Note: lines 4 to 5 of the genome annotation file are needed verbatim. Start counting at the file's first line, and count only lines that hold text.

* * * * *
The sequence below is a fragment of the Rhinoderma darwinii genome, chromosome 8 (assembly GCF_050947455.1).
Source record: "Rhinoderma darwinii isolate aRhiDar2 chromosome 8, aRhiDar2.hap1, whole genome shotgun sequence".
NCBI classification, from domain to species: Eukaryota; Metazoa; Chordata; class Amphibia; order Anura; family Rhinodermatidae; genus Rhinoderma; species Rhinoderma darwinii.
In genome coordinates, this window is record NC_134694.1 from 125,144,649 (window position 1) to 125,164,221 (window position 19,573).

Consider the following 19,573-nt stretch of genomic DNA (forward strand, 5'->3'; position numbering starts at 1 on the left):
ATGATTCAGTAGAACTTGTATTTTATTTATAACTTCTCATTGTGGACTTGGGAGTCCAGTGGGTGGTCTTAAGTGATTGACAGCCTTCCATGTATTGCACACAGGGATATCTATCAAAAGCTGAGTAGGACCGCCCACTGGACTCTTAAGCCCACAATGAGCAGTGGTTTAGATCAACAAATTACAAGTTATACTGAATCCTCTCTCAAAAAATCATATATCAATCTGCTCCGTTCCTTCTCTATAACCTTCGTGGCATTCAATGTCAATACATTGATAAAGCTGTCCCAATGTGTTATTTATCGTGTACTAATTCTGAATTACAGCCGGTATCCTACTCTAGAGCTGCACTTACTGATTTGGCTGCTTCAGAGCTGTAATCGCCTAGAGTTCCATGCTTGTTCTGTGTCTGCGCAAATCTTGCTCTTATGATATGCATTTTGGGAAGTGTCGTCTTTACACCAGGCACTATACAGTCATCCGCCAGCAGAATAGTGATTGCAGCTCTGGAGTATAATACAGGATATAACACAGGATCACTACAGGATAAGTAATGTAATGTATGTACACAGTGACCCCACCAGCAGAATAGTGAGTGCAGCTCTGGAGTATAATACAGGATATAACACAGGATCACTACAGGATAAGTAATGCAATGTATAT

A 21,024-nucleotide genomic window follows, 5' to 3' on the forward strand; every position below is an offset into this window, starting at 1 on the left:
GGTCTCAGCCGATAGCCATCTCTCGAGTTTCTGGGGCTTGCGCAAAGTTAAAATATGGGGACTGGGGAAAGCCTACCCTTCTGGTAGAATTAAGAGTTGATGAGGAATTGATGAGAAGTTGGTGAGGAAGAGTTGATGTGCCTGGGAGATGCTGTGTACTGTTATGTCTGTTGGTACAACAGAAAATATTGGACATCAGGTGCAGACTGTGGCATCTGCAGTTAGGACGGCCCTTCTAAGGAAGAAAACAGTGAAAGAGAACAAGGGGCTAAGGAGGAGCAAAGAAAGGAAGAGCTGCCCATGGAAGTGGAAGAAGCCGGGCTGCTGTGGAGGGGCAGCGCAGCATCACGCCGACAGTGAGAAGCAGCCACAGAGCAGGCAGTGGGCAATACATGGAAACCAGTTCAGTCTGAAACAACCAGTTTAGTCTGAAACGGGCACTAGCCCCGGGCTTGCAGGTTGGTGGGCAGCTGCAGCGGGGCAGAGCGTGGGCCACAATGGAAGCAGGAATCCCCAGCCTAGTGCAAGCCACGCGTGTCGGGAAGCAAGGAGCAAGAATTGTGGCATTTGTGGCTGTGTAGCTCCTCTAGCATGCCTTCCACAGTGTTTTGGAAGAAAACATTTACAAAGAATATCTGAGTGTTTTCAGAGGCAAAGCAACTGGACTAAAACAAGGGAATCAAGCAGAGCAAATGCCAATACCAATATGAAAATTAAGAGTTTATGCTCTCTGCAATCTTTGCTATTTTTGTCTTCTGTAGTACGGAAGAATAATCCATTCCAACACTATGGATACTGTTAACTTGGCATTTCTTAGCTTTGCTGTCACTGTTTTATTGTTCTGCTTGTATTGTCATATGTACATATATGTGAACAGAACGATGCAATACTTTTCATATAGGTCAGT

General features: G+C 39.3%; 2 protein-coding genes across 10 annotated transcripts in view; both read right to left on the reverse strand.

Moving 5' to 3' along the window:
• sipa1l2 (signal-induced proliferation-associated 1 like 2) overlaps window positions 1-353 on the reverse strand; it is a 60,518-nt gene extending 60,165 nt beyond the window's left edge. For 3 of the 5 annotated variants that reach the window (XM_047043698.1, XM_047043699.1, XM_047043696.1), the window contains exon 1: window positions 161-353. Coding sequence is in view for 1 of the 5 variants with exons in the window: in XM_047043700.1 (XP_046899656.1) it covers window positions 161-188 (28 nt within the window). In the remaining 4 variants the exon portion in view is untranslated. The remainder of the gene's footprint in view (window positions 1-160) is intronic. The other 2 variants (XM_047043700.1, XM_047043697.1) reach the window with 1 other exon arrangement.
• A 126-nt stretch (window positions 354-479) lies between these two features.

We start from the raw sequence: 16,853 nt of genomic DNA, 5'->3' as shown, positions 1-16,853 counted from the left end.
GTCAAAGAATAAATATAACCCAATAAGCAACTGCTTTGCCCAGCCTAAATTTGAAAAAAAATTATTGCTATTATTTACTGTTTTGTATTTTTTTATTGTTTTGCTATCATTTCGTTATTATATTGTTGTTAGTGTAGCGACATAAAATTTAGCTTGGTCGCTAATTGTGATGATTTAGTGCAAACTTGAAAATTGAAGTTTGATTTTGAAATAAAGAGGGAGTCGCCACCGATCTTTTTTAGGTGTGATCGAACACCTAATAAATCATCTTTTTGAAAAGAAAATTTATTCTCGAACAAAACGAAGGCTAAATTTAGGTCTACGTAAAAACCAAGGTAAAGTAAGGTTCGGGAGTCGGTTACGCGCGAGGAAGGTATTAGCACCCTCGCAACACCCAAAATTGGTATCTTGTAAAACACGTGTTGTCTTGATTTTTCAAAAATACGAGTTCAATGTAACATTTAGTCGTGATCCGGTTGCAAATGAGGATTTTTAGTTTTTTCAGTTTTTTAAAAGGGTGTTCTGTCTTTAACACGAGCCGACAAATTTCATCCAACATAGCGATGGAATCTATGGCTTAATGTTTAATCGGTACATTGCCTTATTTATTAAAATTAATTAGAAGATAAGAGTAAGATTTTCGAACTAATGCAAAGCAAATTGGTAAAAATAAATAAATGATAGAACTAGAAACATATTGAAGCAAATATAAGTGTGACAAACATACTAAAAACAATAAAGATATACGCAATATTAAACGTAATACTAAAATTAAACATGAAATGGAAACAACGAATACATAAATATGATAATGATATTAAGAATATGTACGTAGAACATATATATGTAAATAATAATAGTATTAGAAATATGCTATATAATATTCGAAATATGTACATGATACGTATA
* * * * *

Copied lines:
In genome coordinates, this window is record NC_134694.1 from 125,144,649 (window position 1) to 125,164,221 (window position 19,573).

Consider the following 19,573-nt stretch of genomic DNA (forward strand, 5'->3'; position numbering starts at 1 on the left):